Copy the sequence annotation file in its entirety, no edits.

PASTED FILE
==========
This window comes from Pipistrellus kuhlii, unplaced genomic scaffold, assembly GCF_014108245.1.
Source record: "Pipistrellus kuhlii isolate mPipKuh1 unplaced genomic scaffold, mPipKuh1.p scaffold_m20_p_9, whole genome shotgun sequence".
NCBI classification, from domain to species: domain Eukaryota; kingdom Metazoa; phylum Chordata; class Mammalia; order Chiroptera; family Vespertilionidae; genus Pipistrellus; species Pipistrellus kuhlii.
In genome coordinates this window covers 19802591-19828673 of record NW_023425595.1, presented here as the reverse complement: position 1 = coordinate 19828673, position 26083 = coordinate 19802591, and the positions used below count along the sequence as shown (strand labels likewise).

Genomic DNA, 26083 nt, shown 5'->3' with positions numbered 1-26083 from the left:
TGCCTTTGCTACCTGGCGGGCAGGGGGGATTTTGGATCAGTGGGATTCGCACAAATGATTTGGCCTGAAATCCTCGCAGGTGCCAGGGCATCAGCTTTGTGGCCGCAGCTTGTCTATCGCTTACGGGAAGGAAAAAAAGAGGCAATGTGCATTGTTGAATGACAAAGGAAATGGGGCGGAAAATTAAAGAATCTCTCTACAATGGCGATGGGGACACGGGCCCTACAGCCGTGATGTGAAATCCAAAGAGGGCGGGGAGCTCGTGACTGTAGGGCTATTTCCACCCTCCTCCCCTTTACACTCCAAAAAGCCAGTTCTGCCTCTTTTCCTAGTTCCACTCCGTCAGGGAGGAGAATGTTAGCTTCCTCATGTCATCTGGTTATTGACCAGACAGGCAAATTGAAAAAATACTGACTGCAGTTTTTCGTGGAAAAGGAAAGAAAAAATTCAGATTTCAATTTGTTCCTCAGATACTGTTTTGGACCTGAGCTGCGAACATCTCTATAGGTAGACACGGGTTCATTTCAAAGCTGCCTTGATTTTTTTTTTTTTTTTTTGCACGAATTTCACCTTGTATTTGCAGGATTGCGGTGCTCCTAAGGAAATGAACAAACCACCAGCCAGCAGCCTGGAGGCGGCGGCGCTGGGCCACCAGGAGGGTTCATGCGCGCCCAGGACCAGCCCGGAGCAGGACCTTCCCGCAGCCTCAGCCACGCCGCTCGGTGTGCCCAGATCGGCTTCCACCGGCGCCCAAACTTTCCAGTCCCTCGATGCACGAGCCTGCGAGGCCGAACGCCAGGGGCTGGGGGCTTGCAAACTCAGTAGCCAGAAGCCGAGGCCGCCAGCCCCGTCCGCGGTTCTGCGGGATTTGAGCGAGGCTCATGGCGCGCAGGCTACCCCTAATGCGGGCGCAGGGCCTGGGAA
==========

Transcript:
This window comes from Pipistrellus kuhlii, unplaced genomic scaffold, assembly GCF_014108245.1.
Source record: "Pipistrellus kuhlii isolate mPipKuh1 unplaced genomic scaffold, mPipKuh1.p scaffold_m20_p_9, whole genome shotgun sequence".
NCBI classification, from domain to species: domain Eukaryota; kingdom Metazoa; phylum Chordata; class Mammalia; order Chiroptera; family Vespertilionidae; genus Pipistrellus; species Pipistrellus kuhlii.
In genome coordinates this window covers 19802591-19828673 of record NW_023425595.1, presented here as the reverse complement: position 1 = coordinate 19828673, position 26083 = coordinate 19802591, and the positions used below count along the sequence as shown (strand labels likewise).

Genomic DNA, 26083 nt, shown 5'->3' with positions numbered 1-26083 from the left:
TGCCTTTGCTACCTGGCGGGCAGGGGGGATTTTGGATCAGTGGGATTCGCACAAATGATTTGGCCTGAAATCCTCGCAGGTGCCAGGGCATCAGCTTTGTGGCCGCAGCTTGTCTATCGCTTACGGGAAGGAAAAAAAGAGGCAATGTGCATTGTTGAATGACAAAGGAAATGGGGCGGAAAATTAAAGAATCTCTCTACAATGGCGATGGGGACACGGGCCCTACAGCCGTGATGTGAAATCCAAAGAGGGCGGGGAGCTCGTGACTGTAGGGCTATTTCCACCCTCCTCCCCTTTACACTCCAAAAAGCCAGTTCTGCCTCTTTTCCTAGTTCCACTCCGTCAGGGAGGAGAATGTTAGCTTCCTCATGTCATCTGGTTATTGACCAGACAGGCAAATTGAAAAAATACTGACTGCAGTTTTTCGTGGAAAAGGAAAGAAAAAATTCAGATTTCAATTTGTTCCTCAGATACTGTTTTGGACCTGAGCTGCGAACATCTCTATAGGTAGACACGGGTTCATTTCAAAGCTGCCTTGATTTTTTTTTTTTTTTTTTGCACGAATTTCACCTTGTATTTGCAGGATTGCGGTGCTCCTAAGGAAATGAACAAACCACCAGCCAGCAGCCTGGAGGCGGCGGCGCTGGGCCACCAGGAGGGTTCATGCGCGCCCAGGACCAGCCCGGAGCAGGACCTTCCCGCAGCCTCAGCCACGCCGCTCGGTGTGCCCAGATCGGCTTCCACCGGCGCCCAAACTTTCCAGTCCCTCGATGCACGAGCCTGCGAGGCCGAACGCCAGGGGCTGGGGGCTTGCAAACTCAGTAGCCAGAAGCCGAGGCCGCCAGCCCCGTCCGCGGTTCTGCGGGATTTGAGCGAGGCTCATGGCGCGCAGGCTACCCCTAATGCGGGCGCAGGGCCTGGGAA